In the legal world, a warrant makes up the basis for an individual’s arrest. Anytime law enforcement suspects that someone has committed a crime, they must first obtain a warrant to legally arrest the accused. Whether you have a warrant out for your arrest or have been issued a bench warrant, your case requires the legal knowledge of an experienced firm.

At Martin & Kent, L.L.C., we boast all of the following:

  • 24/7 availability
  • Named 2010 – 2018 100 Top Lawyers in Illinois by Super Lawyers®
  • 40-plus years of experience
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  • Experience as former felony prosecutors

Our firm can supply you with the legal knowledge and representation you need during this time to ensure that your charges do not escalate unnecessarily. With criminal defense lawyers ready to serve all of DuPage County, you do not have to go without an advocate.


Although similar, these two types of warrants have very different purposes when used by law enforcement. An arrest warrant always precedes a bench warrant, as it is issued by the court the first time a police officer suspects you are guilty of committing a crime.

Arrest Warrants

An arrest warrant is issued by the court before you have been charged with a crime. The court order essentially gives the officer a way to legally arrest you and details the conditions of your bail bond. Typically, this warrant also orders you to come to court for your initial hearing.

In order to obtain an arrest warrant, police officers must present certain facts to the judge, often stemming from a criminal investigation. A judge will review the facts of the situation and if they decide there is probable cause that you have committed a crime, they can issue the warrant. An officer can then proactively show up at your home or workplace to execute the warrant and place you under arrest.

There can be several problems with arrest warrants, and a skilled criminal defense attorney can identify such issues and use them to your benefit whenever possible. For example, if a warrant was not valid under the law, a lawyer can argue that your arrest was in violation of your Fourth Amendment rights and, therefore, any evidence stemming from your arrest—such as a confession—should be suppressed in your case. An arrest warrant can be deemed invalid for many reasons, including:

  • The officers provided false information on which the judge relied
  • There was not enough substantiating information or facts to constitute probable cause
  • The party who signed the warrant was not a “neutral and detached magistrate,” as required by the Supreme Court
  • The warrant was overly broad and did not adequately detail which parties persons could be arrested under the warrant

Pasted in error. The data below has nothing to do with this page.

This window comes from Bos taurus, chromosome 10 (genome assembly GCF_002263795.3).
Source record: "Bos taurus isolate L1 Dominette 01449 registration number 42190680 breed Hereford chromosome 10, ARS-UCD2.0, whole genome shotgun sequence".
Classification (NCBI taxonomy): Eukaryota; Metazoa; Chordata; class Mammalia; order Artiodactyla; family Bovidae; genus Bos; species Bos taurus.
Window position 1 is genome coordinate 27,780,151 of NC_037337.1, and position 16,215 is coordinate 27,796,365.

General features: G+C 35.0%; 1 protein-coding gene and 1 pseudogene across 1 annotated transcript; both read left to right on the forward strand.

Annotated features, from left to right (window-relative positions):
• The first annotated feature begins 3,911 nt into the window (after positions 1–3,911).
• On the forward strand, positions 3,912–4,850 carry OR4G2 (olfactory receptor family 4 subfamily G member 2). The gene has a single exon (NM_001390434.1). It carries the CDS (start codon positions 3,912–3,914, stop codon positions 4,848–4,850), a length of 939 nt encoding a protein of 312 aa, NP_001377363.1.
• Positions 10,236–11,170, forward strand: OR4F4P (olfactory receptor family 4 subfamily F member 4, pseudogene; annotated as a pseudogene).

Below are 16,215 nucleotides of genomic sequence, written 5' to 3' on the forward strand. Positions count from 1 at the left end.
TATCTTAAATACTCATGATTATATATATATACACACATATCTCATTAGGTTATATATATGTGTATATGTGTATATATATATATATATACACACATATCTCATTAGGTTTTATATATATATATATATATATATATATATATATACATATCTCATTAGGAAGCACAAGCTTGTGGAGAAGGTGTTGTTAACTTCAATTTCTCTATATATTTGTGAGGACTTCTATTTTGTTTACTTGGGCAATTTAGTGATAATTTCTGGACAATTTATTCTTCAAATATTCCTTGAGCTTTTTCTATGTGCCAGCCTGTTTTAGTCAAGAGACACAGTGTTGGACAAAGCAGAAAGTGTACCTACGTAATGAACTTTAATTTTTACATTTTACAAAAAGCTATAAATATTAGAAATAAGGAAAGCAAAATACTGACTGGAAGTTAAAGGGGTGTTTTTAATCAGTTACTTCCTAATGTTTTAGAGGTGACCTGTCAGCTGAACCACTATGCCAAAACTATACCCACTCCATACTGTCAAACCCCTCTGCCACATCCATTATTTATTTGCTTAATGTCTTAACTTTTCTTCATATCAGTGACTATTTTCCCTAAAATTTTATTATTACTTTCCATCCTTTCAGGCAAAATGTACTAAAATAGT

Another common issue with arrest warrants is that the bail specified in the warrant is excessive for the circumstances. It is critical to have an attorney review your bail so they can argue for a fair amount at a bail hearing as soon as possible after your arrest. Also, remember that after you are arrested on a warrant, you have the right to remain silent and not answer police questions, as well as the right to an attorney right away. You should never hesitate to exercise these rights, as it is almost always in your best interest.

Bench Warrants

If you fail to come into court after receiving an arrest warrant or miss a trial date, a bench warrant will be issued. Bench warrants are issued anytime an individual is in contempt of the court and applies to both criminal and civil court proceedings. If you fail to comply with a court order, you could have a bench warrant and not even realize it. For instance, many people unknowingly have bench warrants issued when they fail to pay child support for a certain period of time.

If there is a bench warrant issued against you, you can be arrested on the spot if pulled over by an officer. When you get pulled over or come into contact with police, they can see on your record that you have a bench warrant and trust us, they will not hesitate to act on that warrant. Remember, when you are arrested, always call a defense attorney as soon as possible.

One of the primary reasons for bench warrants is the failure to appear in court. If you receive a traffic ticket and fail to pay it or show up to your court date, you can have a bench warrant issued no matter how seemingly minor the ticket was. Additionally, many people who receive a criminal court summons may think if they ignore the matter, it will go away. This is definitely not the case, as the situation will only escalate to an active warrant issued for your arrest. Instead of forgetting about a ticket or trying to hide from a criminal charge, call our defense attorneys immediately so they can begin handling your case for you.


Many times, officers arrest people under conditions that were not legally warranted, which could be extremely valuable to your defense if this happens to you. In order to determine if this is the case, you need to get a DuPage criminal defense attorney on your side.

Contact Martin & Kent, L.L.C. today at (630) 474-8000! We look forward to speaking with you and working on your defense.